The Citrus Leggings are designed for a stretch knit with 40% horizontal stretch and some vertical stretch. That means that a piece of fabric that is 5″ wide will easily stretch from side to side until it is 7″ wide and when you pull it from top to bottom it will have a little stretch as well. Vertical stretch isn’t strictly necessary, but it does make it more comfortable to have the leggings snug through the crotch since it gives them a bit of movement. Here are a few suggestions of different fabrics that fit this category and what to consider when sewing with them.
Stretch velvets are an on-trend fabric right now that work really well. You do need to pay attention to nap when cutting, though the cutting diagrams are laid out assuming your fabric has directionality so you can just follow the cutting diagram. You’ll find that the nap is reversed by the bottom of the side front and side back of Views A & B because of the unique pattern shape which can add an extra dimension of color and texture from the rotation of the velvet nap.
Scuba and ponte are thicker knits that also work well (though be sure to check your stretch percentage with these as both can vary greatly in how stretchy they are). If you’re wanting to wear the leggings as pants, you’re likely to like the way that a scuba or ponte skims over lumps and bumps because of its thickness/sponginess. You can also find a lot of eye-catching digital prints on scuba these days. We especially love them on the uninterrupted side of View C because of how it shows off the print.
Sport lycra is often a blend though it can be up to 100% lycra and can be in a variety of thicknesses. The high lycra content makes it very stretchy so you may be able to go down a size (more on that in our post on size selection). The moisture wicking makes it great for use as an exercise legging.
Jersey is also an easy and obvious choice. Available in a ton of fabric blends, you probably want to make sure that there is a noticeable synthetic content (so no 100% cotton) and steer away from rayon since you don’t want the leggings to bag out or droop with wear. Janina, our pattern tester pictured above, used a 95% cotton/5% spandex for the grey printed jersey on the side of her leggings and a 92.5% cotton/7.5% spandex for the black jersey and she said both worked well.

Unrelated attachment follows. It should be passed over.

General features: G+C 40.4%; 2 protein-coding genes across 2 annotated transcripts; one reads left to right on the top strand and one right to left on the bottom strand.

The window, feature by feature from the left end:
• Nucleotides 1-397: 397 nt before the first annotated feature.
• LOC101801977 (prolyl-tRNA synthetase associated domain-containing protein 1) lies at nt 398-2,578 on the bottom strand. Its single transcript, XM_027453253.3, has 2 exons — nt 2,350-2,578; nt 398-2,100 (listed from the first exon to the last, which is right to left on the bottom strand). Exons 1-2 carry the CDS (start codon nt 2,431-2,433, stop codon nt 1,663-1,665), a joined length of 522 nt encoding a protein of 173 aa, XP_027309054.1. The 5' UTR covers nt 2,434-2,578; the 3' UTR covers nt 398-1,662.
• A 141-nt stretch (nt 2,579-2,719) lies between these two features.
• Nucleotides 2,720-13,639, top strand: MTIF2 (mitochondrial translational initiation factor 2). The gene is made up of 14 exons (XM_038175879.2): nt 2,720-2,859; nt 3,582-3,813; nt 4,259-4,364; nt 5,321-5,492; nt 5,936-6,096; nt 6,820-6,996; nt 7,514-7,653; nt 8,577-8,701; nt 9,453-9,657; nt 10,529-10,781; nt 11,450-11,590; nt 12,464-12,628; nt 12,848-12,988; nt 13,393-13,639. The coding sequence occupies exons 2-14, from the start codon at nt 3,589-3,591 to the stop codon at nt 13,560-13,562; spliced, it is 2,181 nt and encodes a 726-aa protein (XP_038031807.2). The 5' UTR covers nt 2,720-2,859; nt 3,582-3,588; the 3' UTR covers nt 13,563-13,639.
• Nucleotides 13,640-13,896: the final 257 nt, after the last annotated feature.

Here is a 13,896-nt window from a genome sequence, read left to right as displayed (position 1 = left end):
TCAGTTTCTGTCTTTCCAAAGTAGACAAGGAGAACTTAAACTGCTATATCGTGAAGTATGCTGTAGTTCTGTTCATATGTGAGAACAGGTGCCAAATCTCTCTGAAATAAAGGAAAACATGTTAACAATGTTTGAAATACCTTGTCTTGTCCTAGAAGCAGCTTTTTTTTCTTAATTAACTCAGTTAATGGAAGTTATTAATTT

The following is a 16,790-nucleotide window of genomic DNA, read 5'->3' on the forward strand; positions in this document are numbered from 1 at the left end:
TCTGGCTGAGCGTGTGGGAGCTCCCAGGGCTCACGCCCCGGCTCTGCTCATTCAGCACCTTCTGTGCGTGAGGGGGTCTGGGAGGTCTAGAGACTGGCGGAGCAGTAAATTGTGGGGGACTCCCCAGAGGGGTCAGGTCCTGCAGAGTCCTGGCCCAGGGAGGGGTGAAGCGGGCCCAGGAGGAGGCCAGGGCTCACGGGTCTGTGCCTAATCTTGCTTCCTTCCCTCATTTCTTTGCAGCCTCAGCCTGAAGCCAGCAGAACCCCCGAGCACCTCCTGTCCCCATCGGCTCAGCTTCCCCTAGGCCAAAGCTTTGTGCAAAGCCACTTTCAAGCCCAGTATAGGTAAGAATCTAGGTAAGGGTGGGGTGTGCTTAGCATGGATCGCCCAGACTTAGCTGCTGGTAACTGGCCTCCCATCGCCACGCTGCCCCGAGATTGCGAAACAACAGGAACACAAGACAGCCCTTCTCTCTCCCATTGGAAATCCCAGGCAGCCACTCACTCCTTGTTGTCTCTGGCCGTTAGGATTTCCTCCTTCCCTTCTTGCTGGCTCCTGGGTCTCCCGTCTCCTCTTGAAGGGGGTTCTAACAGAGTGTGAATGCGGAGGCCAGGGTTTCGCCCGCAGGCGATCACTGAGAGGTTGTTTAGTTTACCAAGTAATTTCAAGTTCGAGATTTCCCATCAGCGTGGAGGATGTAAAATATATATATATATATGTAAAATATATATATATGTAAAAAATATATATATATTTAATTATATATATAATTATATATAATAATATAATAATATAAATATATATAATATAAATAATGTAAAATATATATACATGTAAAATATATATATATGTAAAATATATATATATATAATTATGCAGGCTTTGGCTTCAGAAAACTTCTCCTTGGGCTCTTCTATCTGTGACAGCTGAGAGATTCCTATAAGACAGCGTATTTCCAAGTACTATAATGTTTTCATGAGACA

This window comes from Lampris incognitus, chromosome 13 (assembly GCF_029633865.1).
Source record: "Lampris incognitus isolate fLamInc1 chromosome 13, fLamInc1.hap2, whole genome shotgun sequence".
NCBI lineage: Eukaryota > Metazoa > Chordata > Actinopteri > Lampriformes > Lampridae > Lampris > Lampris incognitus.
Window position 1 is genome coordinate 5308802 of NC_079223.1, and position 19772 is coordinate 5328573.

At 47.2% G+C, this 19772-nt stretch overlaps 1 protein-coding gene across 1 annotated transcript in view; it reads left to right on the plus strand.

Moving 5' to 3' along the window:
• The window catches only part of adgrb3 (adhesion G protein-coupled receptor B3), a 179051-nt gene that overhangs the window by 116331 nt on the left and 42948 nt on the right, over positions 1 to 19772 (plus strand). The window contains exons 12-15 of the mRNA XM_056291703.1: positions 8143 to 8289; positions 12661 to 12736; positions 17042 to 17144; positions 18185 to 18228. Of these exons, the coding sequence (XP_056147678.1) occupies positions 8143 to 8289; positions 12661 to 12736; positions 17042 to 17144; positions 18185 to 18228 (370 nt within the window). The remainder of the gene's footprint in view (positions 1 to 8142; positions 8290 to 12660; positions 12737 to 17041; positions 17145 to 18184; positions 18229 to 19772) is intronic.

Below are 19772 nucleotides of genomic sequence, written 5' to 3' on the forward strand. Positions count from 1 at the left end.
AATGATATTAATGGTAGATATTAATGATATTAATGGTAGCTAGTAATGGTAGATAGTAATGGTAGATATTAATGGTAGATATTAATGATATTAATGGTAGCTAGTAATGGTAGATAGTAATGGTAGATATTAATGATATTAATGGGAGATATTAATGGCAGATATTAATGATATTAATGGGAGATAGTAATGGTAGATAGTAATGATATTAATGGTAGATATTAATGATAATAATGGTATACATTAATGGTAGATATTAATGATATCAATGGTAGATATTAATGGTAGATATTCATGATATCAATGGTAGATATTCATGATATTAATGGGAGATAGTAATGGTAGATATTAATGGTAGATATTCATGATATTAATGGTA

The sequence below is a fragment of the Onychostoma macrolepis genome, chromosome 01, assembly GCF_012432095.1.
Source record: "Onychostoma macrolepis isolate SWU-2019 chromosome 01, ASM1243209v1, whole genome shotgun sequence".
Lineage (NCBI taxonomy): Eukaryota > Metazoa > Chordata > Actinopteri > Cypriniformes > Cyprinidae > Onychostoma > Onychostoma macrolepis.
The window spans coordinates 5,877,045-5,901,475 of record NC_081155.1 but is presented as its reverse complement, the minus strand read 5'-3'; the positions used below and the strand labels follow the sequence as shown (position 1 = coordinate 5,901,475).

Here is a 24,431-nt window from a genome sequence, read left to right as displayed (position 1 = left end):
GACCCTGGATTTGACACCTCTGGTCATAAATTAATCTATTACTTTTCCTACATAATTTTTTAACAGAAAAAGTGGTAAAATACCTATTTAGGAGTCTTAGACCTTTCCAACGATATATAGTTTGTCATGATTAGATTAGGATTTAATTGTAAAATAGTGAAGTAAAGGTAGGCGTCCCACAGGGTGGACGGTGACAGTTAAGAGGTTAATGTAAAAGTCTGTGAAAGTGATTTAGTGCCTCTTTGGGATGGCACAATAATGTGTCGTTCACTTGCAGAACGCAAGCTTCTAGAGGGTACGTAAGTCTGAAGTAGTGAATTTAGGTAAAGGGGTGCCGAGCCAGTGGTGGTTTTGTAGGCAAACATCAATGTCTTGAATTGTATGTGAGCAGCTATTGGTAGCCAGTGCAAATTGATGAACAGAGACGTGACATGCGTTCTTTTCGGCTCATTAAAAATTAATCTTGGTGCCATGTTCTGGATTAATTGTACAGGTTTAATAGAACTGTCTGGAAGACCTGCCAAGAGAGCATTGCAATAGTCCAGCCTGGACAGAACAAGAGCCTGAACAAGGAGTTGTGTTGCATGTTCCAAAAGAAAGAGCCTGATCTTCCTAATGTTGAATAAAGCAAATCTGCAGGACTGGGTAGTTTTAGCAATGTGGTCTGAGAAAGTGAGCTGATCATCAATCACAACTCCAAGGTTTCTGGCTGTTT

Fabrics labeled as jegging fabric come in a variety of fiber contents and weights. You may also see it described as a “denim look knit.” One thing the fabrics have in common is usually a twill look to the fabric that mimics a denim (jegging is an amalgamation of jeans and leggings if you haven’t figure that out already). Make sure you check on the fabric stretch (I sewed an early sample on some jegging fabric that didn’t have enough horizontal stretch and had no vertical stretch and it was NOT comfortable so it had to go into the recycle bin, unfortunately. I’ve since made a couple of pairs with the fabric Barbara is wearing and I, Barbara, and my stepmother Linda all find it very comfortable!).
Fabric with stripes or a clear horizontal or vertical pattern look really cool in Views A & B as the unusual pattern piece twists around the leg. My pattern tester Julee shows that off here.
Any other fabric you want to know about for the Citrus Leggings, just ask!